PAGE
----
The effects on Clann na Poblachta and its leader were immediate and catastrophic. Unusually in Ireland, the internal disagreements in a political party were publicly and viciously aired, and in the general election which followed a few weeks later, when some independent deputies withdrew their support from the government on a farming issue, the party was almost annihilated. MacBride, who only five years earlier had become the charismatic leader of a movement dominated by radical republican and left-wing elements, was now irredeemably associated with the most socially conservative elements in Irish life and, although he was one of the two Clann na Poblachta deputies returned, his political career never fully recovered. He informed Costello that he would not accept ministerial office because of the reduced representation of his party, but this did not arise, as Fianna Fáil under de Valera returned to office as a minority government. He was elected again as one of three Clann na Poblachta deputies in the next election in 1954, but the party adopted the same policy of not serving in the second inter-party government led by Costello. They continued to support the government, but relations cooled as the economy moved into a severe depression. There was also a renewal of IRA violence in 1956 directed at Northern Ireland and, although the measures adopted in response by the government were relatively mild, they were viewed unfavourably by Clann na Poblachta. Early in 1957 the party withdrew its support from the government, and in the general election which followed (5 March) MacBride lost his seat (though Clann na Poblachta won three seats). He failed to be elected in two by-elections (Dublin south-central 1958 and Dublin south west 1959) and in the 1961 general election. He never stood for the dáil again. Clann na Poblachta was dissolved in 1965.
International role MacBride had returned to practice at the bar in 1951 and appeared in a number of notable cases in subsequent years. Among these was a case in the European Court of Human Rights in 1958 where he was successful in securing the release of the Greek Cypriot leader, Archbishop Makarios, who had been deported by the British government to the Seychelles, and the Ó Laighleis case in 1960 in which MacBride invoked – unsuccessfully – the European Convention of Human Rights in an attempt to strike down Irish internment legislation.
MacBride's interest in the protection of human rights, which had been evident in his work on the European Convention, was also reflected in the part he played in the establishment of Amnesty International: he became the chairman of its international executive committee in 1961. In 1963 he left the bar to serve as the full-time secretary general of the International Commission of Jurists based in Geneva. He became a familiar figure on the international scene and was president of – among other bodies – the International Peace Bureau in Geneva. In 1973 he was appointed the United Nations commissioner for Namibia when the UN requested the Union of South Africa, which occupied the territory under a League of Nations mandate, to leave the territory and permit elections to be held – which South Africa refused to do. MacBride, who was given the rank of UN assistant secretary general, was said by the secretary general in a tribute after his death to have played a major role in securing international support for Namibian independence.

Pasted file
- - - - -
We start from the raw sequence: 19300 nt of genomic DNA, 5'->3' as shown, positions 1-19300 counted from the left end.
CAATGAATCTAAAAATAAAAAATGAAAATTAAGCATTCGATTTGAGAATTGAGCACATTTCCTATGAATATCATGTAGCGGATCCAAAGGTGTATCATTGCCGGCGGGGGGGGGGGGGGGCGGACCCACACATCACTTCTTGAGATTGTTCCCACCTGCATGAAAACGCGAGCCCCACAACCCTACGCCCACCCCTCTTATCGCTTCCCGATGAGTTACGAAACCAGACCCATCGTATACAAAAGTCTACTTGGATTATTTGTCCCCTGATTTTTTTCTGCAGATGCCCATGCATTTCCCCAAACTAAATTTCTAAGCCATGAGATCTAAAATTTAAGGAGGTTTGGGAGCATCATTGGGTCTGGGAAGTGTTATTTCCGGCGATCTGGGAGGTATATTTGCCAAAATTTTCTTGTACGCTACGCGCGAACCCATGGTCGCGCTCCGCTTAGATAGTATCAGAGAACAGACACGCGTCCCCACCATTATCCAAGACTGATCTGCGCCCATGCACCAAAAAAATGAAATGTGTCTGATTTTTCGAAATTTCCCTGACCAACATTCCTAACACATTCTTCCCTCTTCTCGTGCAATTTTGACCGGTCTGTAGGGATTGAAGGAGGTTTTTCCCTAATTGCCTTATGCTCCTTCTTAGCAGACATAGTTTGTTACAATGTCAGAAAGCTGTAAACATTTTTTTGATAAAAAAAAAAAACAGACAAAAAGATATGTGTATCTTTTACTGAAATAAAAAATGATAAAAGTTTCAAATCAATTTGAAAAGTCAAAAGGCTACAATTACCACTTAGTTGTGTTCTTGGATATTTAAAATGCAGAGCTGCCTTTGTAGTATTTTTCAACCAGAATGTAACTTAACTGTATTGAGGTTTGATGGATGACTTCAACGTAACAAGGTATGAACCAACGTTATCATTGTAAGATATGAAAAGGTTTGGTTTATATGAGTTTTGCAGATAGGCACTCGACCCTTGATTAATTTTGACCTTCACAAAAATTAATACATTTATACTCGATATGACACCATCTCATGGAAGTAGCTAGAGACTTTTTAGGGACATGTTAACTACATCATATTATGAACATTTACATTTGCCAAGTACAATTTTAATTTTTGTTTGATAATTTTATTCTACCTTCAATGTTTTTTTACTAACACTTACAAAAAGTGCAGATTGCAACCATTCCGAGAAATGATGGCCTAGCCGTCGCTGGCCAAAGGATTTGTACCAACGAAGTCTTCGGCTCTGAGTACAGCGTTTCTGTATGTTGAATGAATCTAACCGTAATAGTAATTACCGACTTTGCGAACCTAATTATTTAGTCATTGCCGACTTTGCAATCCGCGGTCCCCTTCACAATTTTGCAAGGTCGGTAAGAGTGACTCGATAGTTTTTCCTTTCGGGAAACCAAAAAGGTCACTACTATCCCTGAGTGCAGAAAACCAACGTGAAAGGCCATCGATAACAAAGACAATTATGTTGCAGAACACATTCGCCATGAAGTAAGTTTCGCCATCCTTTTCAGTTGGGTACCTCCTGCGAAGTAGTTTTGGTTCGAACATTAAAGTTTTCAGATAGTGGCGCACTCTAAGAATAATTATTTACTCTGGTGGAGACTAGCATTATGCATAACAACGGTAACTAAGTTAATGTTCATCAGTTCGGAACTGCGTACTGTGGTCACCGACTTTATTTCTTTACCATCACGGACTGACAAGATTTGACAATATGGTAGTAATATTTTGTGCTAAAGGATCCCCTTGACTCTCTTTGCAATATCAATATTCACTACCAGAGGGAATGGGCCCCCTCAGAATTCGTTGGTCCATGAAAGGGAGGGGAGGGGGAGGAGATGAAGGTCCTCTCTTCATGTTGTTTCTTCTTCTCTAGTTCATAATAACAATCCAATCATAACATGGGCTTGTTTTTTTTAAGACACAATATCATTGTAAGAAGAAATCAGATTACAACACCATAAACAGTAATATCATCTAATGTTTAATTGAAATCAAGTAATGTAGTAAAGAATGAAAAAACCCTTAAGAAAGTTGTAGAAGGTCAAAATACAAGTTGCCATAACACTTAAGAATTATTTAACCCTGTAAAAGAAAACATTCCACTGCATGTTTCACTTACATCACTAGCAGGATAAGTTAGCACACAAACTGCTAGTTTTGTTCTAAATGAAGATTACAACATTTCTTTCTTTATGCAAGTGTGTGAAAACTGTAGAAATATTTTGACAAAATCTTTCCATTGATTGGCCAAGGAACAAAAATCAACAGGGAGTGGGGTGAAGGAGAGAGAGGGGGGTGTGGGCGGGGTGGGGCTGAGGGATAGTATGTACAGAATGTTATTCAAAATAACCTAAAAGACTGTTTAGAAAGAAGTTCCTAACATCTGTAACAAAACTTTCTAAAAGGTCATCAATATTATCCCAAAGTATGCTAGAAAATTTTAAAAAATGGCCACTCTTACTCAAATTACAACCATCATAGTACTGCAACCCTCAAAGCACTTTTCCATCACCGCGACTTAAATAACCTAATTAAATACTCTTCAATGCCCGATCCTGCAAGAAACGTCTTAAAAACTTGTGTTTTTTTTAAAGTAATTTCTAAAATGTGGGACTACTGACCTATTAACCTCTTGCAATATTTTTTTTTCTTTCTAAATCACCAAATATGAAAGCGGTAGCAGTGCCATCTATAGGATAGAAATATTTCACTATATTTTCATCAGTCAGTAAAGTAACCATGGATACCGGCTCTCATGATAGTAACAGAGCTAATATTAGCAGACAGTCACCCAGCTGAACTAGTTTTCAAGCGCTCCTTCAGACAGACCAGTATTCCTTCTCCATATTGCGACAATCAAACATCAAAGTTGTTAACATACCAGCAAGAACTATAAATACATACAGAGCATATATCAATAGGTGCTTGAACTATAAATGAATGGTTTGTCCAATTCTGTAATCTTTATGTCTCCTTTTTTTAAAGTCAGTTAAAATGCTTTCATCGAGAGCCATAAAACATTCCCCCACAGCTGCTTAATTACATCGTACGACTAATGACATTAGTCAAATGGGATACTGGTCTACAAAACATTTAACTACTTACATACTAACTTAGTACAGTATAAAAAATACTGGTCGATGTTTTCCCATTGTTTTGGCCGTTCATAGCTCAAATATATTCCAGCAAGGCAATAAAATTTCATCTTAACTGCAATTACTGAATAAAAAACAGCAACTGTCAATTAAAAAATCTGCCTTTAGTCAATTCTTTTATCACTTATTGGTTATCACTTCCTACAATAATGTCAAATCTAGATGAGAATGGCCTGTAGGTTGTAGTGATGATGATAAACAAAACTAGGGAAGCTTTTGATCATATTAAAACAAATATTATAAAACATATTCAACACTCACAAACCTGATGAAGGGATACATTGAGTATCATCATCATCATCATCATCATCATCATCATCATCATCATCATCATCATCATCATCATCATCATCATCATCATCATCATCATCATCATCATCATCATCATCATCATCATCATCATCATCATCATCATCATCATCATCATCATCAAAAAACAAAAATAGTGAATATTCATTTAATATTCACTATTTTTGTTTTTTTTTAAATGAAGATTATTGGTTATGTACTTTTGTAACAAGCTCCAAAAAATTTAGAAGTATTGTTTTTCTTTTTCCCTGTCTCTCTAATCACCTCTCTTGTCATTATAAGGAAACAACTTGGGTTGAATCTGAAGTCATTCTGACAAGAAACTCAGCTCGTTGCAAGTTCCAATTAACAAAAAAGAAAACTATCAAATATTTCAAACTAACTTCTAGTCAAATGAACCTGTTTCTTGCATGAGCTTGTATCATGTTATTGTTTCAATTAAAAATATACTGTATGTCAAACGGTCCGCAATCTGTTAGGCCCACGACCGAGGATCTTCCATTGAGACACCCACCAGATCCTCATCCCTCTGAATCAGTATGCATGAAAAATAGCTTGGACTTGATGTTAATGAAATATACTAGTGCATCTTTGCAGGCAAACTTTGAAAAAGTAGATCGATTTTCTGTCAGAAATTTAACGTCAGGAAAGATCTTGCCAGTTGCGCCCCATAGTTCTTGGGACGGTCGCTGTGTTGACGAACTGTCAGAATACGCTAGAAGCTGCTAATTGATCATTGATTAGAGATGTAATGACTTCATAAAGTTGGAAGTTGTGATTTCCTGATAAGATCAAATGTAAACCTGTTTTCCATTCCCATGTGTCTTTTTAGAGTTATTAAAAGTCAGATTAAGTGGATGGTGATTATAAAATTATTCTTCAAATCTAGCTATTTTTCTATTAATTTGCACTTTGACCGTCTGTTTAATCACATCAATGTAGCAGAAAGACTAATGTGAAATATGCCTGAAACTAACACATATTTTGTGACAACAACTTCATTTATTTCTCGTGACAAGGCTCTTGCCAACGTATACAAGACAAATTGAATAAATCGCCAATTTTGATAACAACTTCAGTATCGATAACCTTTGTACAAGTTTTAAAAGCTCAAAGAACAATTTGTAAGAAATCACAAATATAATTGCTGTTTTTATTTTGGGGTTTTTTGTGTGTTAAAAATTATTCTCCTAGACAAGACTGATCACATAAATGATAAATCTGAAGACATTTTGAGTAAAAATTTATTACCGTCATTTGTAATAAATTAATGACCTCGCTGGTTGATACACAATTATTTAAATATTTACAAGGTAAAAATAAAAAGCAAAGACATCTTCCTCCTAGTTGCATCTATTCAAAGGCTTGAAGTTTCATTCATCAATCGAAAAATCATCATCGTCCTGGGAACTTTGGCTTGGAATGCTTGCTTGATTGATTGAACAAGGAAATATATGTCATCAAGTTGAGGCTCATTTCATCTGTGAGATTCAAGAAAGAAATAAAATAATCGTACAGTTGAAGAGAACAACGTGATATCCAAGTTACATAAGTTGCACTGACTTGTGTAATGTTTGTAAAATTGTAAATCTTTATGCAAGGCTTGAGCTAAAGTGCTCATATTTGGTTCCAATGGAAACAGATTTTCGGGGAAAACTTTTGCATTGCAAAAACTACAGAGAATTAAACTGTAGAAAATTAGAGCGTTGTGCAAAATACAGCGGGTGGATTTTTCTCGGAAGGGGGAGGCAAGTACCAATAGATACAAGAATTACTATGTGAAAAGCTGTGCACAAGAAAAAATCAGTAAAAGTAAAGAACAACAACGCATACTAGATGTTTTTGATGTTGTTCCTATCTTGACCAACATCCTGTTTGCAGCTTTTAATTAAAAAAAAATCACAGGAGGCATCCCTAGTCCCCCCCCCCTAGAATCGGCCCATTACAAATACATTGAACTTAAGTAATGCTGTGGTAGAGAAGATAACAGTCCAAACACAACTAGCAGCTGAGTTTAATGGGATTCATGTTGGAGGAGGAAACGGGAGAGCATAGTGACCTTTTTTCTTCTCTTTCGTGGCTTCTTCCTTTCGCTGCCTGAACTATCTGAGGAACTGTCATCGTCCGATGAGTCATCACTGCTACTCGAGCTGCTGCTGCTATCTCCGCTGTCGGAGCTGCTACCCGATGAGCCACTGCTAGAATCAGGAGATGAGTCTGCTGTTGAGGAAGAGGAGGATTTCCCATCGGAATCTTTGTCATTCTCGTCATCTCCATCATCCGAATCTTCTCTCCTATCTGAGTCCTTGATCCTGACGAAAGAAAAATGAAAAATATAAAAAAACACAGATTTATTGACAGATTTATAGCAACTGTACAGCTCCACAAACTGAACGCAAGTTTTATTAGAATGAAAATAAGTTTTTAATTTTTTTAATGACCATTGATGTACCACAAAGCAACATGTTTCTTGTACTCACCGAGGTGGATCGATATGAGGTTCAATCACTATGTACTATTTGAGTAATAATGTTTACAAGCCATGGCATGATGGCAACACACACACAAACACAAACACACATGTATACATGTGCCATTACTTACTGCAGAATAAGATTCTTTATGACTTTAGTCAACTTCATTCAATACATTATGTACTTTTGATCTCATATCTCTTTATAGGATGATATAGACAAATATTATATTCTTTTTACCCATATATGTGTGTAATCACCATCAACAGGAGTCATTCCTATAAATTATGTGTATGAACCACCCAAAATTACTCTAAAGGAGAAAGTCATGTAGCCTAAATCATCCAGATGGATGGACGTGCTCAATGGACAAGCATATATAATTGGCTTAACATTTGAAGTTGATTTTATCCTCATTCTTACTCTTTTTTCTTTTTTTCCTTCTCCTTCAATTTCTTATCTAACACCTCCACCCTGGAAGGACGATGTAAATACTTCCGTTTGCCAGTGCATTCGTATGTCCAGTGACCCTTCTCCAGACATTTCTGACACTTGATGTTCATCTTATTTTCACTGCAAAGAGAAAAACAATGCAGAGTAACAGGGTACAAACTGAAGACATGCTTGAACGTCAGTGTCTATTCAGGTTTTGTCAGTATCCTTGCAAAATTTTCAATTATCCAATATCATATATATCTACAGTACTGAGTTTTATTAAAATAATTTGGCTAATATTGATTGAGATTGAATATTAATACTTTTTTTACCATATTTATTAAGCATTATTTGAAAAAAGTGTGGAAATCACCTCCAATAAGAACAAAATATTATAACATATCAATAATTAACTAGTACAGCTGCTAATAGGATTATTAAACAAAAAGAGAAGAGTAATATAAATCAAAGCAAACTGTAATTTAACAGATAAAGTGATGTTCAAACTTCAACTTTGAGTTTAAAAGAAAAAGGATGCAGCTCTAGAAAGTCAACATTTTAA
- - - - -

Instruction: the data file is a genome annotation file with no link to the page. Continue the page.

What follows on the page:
MacBride's work at the international level, however, received its most impressive acknowledgement in 1974, when he was awarded the Nobel peace prize jointly with a former Japanese prime minister, Eisaku Sato, thus becoming the first Irish Nobel peace laureate. The award to him of the Lenin peace prize in 1977 by the Soviet Union was greeted with less general enthusiasm; it was seen by some as a dubious honour for an advocate of human rights.
After his tenure as commissioner for Namibia came to an end in 1977, MacBride returned to practise at the bar. He never became actively involved in politics again, but was among those who sought to bring to a negotiated end the IRA hunger strikes in Long Kesh prison in Northern Ireland in 1981. His socially conservative instincts were reflected in his support for the pro-life campaign in the 1983 abortion referendum and his opposition to the 1986 referendum to remove the prohibition on divorce from the constitution.
MacBride died 15 January 1988, at the age of eighty-three, after a short illness and was buried in Glasnevin cemetery beside his mother and his wife: the latter had predeceased him in 1976. He was survived by the two children of their marriage, Anna MacBride White (b. 1927) and Tiernan (1934–95). In his will he left all his papers to Catriona Lawlor, his personal secretary for the last eleven years of his life. She edited and published in 2005 his memoirs of the period 1904–51 under the title That day's struggle.